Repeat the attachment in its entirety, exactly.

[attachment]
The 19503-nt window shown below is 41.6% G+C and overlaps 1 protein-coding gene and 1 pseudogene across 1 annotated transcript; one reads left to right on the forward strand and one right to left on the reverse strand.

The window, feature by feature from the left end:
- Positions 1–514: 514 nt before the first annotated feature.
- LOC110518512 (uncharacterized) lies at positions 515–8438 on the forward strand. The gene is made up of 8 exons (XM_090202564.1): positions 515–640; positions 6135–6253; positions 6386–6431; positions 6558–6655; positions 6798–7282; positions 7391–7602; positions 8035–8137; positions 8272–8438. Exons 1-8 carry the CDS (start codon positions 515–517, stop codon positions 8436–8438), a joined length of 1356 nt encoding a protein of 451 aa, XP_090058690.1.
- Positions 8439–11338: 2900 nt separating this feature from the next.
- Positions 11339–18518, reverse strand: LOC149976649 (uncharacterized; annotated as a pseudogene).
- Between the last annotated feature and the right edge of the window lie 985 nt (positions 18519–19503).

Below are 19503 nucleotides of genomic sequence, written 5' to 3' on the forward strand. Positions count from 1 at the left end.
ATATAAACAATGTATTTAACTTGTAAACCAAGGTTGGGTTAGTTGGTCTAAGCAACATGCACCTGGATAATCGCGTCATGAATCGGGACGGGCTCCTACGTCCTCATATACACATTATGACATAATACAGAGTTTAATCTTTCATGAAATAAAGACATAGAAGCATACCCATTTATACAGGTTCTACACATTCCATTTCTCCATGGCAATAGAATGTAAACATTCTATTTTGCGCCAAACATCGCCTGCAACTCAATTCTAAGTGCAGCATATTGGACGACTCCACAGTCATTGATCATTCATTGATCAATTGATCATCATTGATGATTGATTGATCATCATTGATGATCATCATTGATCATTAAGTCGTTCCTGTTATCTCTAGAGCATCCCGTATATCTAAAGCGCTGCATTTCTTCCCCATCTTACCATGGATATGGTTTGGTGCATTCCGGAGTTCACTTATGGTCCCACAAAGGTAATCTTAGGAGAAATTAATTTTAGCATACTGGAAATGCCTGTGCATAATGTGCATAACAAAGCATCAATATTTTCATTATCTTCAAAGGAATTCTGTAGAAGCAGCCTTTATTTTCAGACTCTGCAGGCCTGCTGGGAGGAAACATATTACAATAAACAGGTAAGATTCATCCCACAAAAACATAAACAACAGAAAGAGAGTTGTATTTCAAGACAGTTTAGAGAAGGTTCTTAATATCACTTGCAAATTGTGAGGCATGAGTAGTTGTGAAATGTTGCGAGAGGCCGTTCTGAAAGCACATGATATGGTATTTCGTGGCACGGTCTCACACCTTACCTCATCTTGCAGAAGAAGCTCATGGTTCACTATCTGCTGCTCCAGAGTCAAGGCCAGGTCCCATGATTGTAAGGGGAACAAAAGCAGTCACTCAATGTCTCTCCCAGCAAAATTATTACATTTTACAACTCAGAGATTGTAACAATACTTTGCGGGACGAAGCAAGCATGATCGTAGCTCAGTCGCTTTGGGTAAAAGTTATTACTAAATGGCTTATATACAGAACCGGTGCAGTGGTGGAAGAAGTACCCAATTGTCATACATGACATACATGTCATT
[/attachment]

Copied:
The 19503-nt window shown below is 41.6% G+C and overlaps 1 protein-coding gene and 1 pseudogene across 1 annotated transcript; one reads left to right on the forward strand and one right to left on the reverse strand.

The window, feature by feature from the left end:
- Positions 1–514: 514 nt before the first annotated feature.
- LOC110518512 (uncharacterized) lies at positions 515–8438 on the forward strand. The gene is made up of 8 exons (XM_090202564.1): positions 515–640; positions 6135–6253; positions 6386–6431; positions 6558–6655; positions 6798–7282; positions 7391–7602; positions 8035–8137; positions 8272–8438. Exons 1-8 carry the CDS (start codon positions 515–517, stop codon positions 8436–8438), a joined length of 1356 nt encoding a protein of 451 aa, XP_090058690.1.
- Positions 8439–11338: 2900 nt separating this feature from the next.
- Positions 11339–18518, reverse strand: LOC149976649 (uncharacterized; annotated as a pseudogene).
- Between the last annotated feature and the right edge of the window lie 985 nt (positions 18519–19503).

Below are 19503 nucleotides of genomic sequence, written 5' to 3' on the forward strand. Positions count from 1 at the left end.
ATATAAACAATGTATTTAACTTGTAAACCAAGGTTGGGTTAGTTGGTCTAAGCAACATGCACCTGGATAATCGCGTCATGAATCGGGACGGGCTCCTACGTCCTCATATACACATTATGACATAATACAGAGTTTAATCTTTCATGAAATAAAGACATAGAAGCATACCCATTTATACAGGTTCTACACATTCCATTTCTCCATGGCAATAGAATGTAAACATTCTATTTTGCGCCAAACATCGCCTGCAACTCAATTCTAAGTGCAGCATATTGGACGACTCCACAGTCATTGATCATTCATTGATCAATTGATCATCATTGATGATTGATTGATCATCATTGATGATCATCATTGATCATTAAGTCGTTCCTGTTATCTCTAGAGCATCCCGTATATCTAAAGCGCTGCATTTCTTCCCCATCTTACCATGGATATGGTTTGGTGCATTCCGGAGTTCACTTATGGTCCCACAAAGGTAATCTTAGGAGAAATTAATTTTAGCATACTGGAAATGCCTGTGCATAATGTGCATAACAAAGCATCAATATTTTCATTATCTTCAAAGGAATTCTGTAGAAGCAGCCTTTATTTTCAGACTCTGCAGGCCTGCTGGGAGGAAACATATTACAATAAACAGGTAAGATTCATCCCACAAAAACATAAACAACAGAAAGAGAGTTGTATTTCAAGACAGTTTAGAGAAGGTTCTTAATATCACTTGCAAATTGTGAGGCATGAGTAGTTGTGAAATGTTGCGAGAGGCCGTTCTGAAAGCACATGATATGGTATTTCGTGGCACGGTCTCACACCTTACCTCATCTTGCAGAAGAAGCTCATGGTTCACTATCTGCTGCTCCAGAGTCAAGGCCAGGTCCCATGATTGTAAGGGGAACAAAAGCAGTCACTCAATGTCTCTCCCAGCAAAATTATTACATTTTACAACTCAGAGATTGTAACAATACTTTGCGGGACGAAGCAAGCATGATCGTAGCTCAGTCGCTTTGGGTAAAAGTTATTACTAAATGGCTTATATACAGAACCGGTGCAGTGGTGGAAGAAGTACCCAATTGTCATACATGACATACATGTCATT